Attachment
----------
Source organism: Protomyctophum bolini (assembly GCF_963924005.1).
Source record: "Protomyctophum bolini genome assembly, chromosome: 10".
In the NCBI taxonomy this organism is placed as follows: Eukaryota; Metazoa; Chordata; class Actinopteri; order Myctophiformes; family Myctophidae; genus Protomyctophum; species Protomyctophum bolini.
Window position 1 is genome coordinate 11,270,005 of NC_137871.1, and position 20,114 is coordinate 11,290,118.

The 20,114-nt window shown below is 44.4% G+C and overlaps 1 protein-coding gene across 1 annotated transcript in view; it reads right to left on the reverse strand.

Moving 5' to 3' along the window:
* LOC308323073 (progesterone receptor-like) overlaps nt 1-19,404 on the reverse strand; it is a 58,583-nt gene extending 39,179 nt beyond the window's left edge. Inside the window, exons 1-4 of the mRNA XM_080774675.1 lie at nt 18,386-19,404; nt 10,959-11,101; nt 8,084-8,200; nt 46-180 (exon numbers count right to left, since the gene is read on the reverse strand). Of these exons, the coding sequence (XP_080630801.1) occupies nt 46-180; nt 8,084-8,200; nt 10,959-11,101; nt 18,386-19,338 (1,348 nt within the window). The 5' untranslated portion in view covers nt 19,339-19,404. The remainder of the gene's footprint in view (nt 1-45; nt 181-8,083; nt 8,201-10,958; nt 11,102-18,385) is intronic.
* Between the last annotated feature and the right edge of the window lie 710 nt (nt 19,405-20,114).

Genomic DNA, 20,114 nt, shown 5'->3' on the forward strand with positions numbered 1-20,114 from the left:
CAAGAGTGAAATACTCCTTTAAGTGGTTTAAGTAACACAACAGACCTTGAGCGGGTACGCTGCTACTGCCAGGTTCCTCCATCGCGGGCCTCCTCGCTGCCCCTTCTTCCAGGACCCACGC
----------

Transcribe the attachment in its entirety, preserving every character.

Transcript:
Source organism: Protomyctophum bolini (assembly GCF_963924005.1).
Source record: "Protomyctophum bolini genome assembly, chromosome: 10".
In the NCBI taxonomy this organism is placed as follows: Eukaryota; Metazoa; Chordata; class Actinopteri; order Myctophiformes; family Myctophidae; genus Protomyctophum; species Protomyctophum bolini.
Window position 1 is genome coordinate 11,270,005 of NC_137871.1, and position 20,114 is coordinate 11,290,118.

The 20,114-nt window shown below is 44.4% G+C and overlaps 1 protein-coding gene across 1 annotated transcript in view; it reads right to left on the reverse strand.

Moving 5' to 3' along the window:
* LOC308323073 (progesterone receptor-like) overlaps nt 1-19,404 on the reverse strand; it is a 58,583-nt gene extending 39,179 nt beyond the window's left edge. Inside the window, exons 1-4 of the mRNA XM_080774675.1 lie at nt 18,386-19,404; nt 10,959-11,101; nt 8,084-8,200; nt 46-180 (exon numbers count right to left, since the gene is read on the reverse strand). Of these exons, the coding sequence (XP_080630801.1) occupies nt 46-180; nt 8,084-8,200; nt 10,959-11,101; nt 18,386-19,338 (1,348 nt within the window). The 5' untranslated portion in view covers nt 19,339-19,404. The remainder of the gene's footprint in view (nt 1-45; nt 181-8,083; nt 8,201-10,958; nt 11,102-18,385) is intronic.
* Between the last annotated feature and the right edge of the window lie 710 nt (nt 19,405-20,114).

Genomic DNA, 20,114 nt, shown 5'->3' on the forward strand with positions numbered 1-20,114 from the left:
CAAGAGTGAAATACTCCTTTAAGTGGTTTAAGTAACACAACAGACCTTGAGCGGGTACGCTGCTACTGCCAGGTTCCTCCATCGCGGGCCTCCTCGCTGCCCCTTCTTCCAGGACCCACGC